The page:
Standard: Make a claim about the merit of a design solution that reduces the impacts of a weather-related hazard. [Clarification Statement: Examples of design solutions to weather-related hazards could include barriers to prevent flooding, wind resistant roofs, and lightning rods.]
Standard: Construct an argument that plants and animals have internal and external structures that function to support survival, growth, behavior, and reproduction. [Clarification Statement: Examples of structures could include thorns, stems, roots, colored petals, heart, stomach, lung, brain, and skin.] [Assessment Boundary: Assessment is limited to macroscopic structures within plant and animal systems.]
Standard: Communicate solutions that will reduce the impact of humans on the land, water, air, and/or other living things in the local environment.* [Clarification Statement: Examples of human impact on the land could include cutting trees to produce paper and using resources to produce bottles. Examples of solutions could include reusing paper and recycling cans and bottles.]
Standard: Use observations to describe patterns of what plants and animals (including humans) need to survive. [Clarification Statement: Examples of patterns could include that animals need to take in food but plants do not; the different kinds of food needed by different types of animals; the requirement of plants to have light; and, that all living things need water.]
Standard: Make observations to construct an evidence-based account that young plants and animals are like, but not exactly like, their parents. [Clarification Statement: Examples of patterns could include features plants or animals share. Examples of observations could include leaves from the same kind of plant are the same shape but can differ in size; and, a particular breed of dog looks like its parents but is not exactly the same.] [Assessment Boundary: Assessment does not include inheritance or animals that undergo metamorphosis or hybrids.]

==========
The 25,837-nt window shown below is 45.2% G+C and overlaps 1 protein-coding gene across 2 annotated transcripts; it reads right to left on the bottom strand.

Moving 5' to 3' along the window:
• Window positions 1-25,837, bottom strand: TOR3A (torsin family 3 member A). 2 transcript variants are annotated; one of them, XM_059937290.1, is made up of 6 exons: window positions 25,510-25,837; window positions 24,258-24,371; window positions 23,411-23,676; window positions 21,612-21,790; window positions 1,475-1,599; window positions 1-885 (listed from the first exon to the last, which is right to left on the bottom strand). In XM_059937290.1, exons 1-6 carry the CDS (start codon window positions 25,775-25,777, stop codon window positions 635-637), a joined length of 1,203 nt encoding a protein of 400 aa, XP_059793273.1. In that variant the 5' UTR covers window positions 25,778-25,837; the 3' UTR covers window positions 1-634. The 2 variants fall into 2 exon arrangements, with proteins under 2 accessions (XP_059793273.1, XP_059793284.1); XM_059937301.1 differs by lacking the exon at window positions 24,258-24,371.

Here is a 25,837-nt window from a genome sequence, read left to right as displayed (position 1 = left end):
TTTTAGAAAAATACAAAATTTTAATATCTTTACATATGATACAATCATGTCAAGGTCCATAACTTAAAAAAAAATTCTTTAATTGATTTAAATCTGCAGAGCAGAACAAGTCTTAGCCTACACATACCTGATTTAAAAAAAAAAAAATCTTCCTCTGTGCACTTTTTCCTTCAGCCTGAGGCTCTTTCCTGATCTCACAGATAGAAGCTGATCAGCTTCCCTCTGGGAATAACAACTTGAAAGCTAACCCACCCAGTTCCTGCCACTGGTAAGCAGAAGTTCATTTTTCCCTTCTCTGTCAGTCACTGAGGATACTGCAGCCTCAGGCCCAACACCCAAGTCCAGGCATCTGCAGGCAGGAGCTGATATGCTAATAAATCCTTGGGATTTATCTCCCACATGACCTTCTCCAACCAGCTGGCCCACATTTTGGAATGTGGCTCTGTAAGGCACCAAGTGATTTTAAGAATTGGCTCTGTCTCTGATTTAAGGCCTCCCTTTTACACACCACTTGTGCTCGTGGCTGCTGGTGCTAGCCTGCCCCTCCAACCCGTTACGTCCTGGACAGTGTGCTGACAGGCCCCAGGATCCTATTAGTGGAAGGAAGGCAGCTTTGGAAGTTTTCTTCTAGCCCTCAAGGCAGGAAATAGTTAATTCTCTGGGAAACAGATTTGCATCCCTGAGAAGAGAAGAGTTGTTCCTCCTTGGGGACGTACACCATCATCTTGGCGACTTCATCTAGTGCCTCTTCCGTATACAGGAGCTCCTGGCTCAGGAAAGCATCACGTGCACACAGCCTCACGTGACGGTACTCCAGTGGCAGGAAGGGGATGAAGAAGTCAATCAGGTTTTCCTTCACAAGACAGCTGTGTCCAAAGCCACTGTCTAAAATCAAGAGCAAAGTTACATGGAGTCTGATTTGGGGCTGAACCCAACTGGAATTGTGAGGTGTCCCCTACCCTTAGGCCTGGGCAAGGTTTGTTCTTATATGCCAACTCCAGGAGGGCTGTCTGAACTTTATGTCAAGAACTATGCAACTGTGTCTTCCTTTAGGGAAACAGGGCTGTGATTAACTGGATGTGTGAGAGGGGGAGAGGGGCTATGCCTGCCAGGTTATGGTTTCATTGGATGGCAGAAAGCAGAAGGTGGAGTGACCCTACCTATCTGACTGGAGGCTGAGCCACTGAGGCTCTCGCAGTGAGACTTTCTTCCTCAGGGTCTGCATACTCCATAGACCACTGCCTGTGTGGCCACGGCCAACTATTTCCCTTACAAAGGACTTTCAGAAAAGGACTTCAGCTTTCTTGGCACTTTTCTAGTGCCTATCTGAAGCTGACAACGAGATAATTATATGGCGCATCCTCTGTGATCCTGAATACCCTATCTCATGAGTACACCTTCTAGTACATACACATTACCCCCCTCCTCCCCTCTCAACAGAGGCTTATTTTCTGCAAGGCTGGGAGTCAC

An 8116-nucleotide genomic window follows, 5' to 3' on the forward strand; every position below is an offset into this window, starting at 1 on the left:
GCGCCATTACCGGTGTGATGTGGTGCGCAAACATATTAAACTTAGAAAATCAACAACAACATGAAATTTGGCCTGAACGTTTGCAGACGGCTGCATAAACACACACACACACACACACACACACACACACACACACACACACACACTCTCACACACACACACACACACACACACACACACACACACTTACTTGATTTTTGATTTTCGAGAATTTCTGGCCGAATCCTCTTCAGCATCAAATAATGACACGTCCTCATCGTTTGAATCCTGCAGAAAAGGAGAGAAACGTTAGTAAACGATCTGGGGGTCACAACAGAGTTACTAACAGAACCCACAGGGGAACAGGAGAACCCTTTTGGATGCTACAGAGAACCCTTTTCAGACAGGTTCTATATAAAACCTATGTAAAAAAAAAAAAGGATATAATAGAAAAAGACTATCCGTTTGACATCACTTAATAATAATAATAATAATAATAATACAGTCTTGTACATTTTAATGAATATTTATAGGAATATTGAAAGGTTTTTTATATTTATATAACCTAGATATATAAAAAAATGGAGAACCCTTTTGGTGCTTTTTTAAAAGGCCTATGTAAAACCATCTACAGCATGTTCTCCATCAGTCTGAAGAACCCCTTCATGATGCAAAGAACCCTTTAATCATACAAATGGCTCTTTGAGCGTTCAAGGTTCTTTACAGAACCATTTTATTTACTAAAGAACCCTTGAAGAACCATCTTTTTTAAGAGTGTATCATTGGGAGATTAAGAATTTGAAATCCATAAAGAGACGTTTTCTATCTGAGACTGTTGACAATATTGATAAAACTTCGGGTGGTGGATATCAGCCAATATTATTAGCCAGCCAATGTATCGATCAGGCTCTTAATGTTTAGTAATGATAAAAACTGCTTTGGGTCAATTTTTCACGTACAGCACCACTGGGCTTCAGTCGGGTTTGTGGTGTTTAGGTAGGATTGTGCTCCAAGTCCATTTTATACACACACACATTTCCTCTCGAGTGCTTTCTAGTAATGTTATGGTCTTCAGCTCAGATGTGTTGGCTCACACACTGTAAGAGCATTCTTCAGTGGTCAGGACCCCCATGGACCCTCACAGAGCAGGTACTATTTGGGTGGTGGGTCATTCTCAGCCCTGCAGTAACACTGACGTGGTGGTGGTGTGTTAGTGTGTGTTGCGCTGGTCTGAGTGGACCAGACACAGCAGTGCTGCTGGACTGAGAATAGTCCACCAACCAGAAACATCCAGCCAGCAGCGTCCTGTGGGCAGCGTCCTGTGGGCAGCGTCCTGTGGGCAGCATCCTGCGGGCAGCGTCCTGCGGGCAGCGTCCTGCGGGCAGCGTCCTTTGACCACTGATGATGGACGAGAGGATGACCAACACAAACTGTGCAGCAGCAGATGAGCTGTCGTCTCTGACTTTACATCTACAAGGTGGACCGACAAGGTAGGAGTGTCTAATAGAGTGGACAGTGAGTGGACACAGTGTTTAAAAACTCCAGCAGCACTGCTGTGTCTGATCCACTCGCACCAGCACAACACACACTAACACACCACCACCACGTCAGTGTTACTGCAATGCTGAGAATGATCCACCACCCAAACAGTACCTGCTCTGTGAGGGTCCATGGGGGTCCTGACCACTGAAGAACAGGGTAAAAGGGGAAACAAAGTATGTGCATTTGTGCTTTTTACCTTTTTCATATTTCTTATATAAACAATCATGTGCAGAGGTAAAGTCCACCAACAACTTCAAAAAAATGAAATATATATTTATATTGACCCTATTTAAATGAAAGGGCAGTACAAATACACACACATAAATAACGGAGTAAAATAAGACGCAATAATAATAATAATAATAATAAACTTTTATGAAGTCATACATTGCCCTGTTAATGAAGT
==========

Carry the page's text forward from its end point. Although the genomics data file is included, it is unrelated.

Standard: Make sense of problems and persevere in solving them. Mathematically proficient students start by explaining to themselves the meaning of a problem and looking for entry points to its solution. They analyze givens, constraints, relationships, and goals. They make conjectures about the form and meaning of the solution and plan a solution pathway rather than simply jumping into a solution attempt. They consider analogous problems, and try special cases and simpler forms of the original problem in order to gain insight into its solution. They monitor and evaluate their progress and change course if necessary. Older students might, depending on the context of the problem, transform algebraic expressions or change the viewing window on their graphing calculator to get the information they need. Mathematically proficient students can explain correspondences between equations, verbal descriptions, tables, and graphs or draw diagrams of important features and relationships, graph data, and search for regularity or trends. Younger students might rely on using concrete objects or pictures to help conceptualize and solve a problem. Mathematically proficient students check their answers to problems using a different method, and they continually ask themselves, “Does this make sense?” They can understand the approaches of others to solving complex problems and identify correspondences between different approaches.
Lower Primary, Upper Primary, Middle School, Graduate / Professional
Kindergarten, Grade 1, Grade 3, Grade 4, Grade 8
Learn how to use OER Common Common Core Alignment and Evaluation Tool to align appropriate resources to the Common Core State Standards, and to evaluate the resource against certain aspects of quality.